Continuing the Discourse: FDA’s Public Hearing on Off-Label Communications
By: Avia M. Dunn and Elizabeth L. Berry (Skadden, Arps, Slate, Meagher & Flom LLP)
Editing By: Cynthia L. Meyer (Kleinfeld Kaplan & Becker LLP)
On November 9 and 10, 2016, the U.S. Food and Drug Administration (FDA) held a public hearing on drug and device manufacturers’ ability to communicate information about unapproved uses of medical products that have at least one approved or cleared indication, or “off-label communications.”[i] The two-day forum provided stakeholders with an opportunity to weigh in on policy issues FDA should consider as the agency re-examines its regulation of such communications in light of recent changes in the legal landscape. This article provides an overview of key issues discussed during the hearing and outlines several key takeaways and points for further consideration.
FDA currently permits manufacturers to engage in off-label communications in certain specific circumstances—including responses to unsolicited requests, sponsorship of continuing medical education events at which off-label uses are discussed, dissemination of peer-reviewed journal articles, medical texts, and clinical practice guidelines containing off-label information and, for drugs, health care economic data. However, the scope of FDA’s authority to restrict off-label communications has been successfully challenged in a series of recent court decisions that suggest companies may distribute truthful, non-misleading information about off-label uses of their products without violating the FDCA.[ii] Congress has also weighed in on the discussion; the Committee on Energy and Commerce issued draft statutory language that highlights the public health interest of sharing new data generated by real-world evidence after product approval.[iii]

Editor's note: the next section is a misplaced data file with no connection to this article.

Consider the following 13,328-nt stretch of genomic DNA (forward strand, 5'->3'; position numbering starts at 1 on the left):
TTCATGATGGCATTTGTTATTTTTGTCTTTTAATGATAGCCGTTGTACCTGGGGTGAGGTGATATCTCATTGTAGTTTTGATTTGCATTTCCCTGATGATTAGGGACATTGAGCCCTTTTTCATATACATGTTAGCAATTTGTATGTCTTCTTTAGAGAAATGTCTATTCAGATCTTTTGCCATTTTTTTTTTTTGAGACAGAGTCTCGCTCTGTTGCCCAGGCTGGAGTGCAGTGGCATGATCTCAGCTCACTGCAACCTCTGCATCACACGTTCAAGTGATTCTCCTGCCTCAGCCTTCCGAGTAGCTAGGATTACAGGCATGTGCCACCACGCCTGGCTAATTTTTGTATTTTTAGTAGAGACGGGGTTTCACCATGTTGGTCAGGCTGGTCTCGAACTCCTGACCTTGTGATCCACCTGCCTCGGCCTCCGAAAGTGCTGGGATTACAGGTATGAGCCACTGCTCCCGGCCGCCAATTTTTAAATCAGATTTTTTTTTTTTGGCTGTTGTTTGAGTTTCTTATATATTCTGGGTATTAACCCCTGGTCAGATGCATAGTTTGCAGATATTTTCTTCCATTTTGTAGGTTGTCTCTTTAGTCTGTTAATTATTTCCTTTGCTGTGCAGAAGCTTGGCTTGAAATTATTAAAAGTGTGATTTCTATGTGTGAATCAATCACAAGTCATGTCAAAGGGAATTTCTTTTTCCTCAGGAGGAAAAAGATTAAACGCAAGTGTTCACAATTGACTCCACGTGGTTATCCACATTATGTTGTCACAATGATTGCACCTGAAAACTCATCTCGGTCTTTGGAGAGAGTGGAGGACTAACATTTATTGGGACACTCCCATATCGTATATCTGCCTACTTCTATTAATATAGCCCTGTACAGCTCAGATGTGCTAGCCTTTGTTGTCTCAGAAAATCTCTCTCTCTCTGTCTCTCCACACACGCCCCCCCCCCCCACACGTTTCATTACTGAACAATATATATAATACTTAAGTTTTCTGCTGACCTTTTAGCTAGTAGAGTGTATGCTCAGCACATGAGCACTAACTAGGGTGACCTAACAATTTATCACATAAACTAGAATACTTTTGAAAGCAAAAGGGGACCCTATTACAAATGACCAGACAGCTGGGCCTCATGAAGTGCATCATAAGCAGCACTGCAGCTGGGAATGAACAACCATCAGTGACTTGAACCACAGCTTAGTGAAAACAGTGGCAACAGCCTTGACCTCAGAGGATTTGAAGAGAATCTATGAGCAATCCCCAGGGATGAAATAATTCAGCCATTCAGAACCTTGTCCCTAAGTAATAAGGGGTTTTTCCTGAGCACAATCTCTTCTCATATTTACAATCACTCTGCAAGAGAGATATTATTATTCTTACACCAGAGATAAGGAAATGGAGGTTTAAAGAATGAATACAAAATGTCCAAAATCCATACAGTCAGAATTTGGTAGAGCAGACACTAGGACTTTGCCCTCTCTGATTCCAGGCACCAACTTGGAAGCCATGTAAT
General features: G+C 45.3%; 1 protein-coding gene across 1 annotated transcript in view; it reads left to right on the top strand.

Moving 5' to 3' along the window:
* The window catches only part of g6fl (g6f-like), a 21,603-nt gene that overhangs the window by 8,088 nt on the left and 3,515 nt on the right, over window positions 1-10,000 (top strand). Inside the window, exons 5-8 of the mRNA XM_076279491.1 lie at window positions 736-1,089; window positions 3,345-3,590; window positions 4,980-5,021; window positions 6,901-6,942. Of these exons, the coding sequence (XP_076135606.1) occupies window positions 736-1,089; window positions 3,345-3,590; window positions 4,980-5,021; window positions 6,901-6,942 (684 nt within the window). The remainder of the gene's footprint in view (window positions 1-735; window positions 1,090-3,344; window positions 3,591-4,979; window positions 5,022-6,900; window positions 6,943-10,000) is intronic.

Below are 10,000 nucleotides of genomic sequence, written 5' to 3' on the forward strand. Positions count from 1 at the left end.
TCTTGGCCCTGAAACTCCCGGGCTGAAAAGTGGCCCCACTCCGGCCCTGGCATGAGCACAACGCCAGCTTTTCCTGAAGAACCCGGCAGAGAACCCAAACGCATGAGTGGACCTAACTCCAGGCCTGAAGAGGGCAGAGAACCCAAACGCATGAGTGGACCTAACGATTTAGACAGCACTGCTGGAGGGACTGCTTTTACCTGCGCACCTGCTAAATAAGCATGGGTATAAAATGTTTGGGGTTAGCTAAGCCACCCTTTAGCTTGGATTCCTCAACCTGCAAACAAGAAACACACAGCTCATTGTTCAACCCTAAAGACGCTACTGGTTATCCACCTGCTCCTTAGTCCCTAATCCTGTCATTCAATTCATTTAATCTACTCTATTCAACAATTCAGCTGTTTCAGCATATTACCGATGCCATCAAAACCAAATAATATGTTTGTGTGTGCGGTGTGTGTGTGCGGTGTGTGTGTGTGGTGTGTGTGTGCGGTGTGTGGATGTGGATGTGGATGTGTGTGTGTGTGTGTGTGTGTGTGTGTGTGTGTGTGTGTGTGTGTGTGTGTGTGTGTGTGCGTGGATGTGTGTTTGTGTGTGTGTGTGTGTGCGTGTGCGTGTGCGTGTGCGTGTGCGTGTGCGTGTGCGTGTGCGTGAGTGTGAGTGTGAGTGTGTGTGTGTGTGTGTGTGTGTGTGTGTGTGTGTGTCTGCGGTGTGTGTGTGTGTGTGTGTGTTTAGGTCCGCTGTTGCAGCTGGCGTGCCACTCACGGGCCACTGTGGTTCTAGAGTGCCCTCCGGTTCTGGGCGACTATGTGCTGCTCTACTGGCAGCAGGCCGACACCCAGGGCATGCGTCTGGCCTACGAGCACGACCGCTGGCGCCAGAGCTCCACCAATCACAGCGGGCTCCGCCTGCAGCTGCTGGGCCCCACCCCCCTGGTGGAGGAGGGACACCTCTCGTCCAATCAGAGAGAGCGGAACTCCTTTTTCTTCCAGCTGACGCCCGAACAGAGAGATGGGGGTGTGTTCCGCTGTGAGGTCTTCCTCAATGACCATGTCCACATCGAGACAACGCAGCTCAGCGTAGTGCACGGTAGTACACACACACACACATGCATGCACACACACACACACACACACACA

Notwithstanding the significant First Amendment questions raised by courts regarding FDA’s current approach to off-label communications, an equally important—but often overlooked—consideration in the off-label discourse is whether the medical community is fully aware of the potential risks associated with off-label use and how this may impact the public health.
It is against this challenging backdrop that FDA called the two-day hearing, seeking stakeholder input to help ensure that agency regulation of off-label communications “best protects and promotes the public health in view of ongoing developments in science and technology, medicine, health care delivery, and constitutional law.”[iv]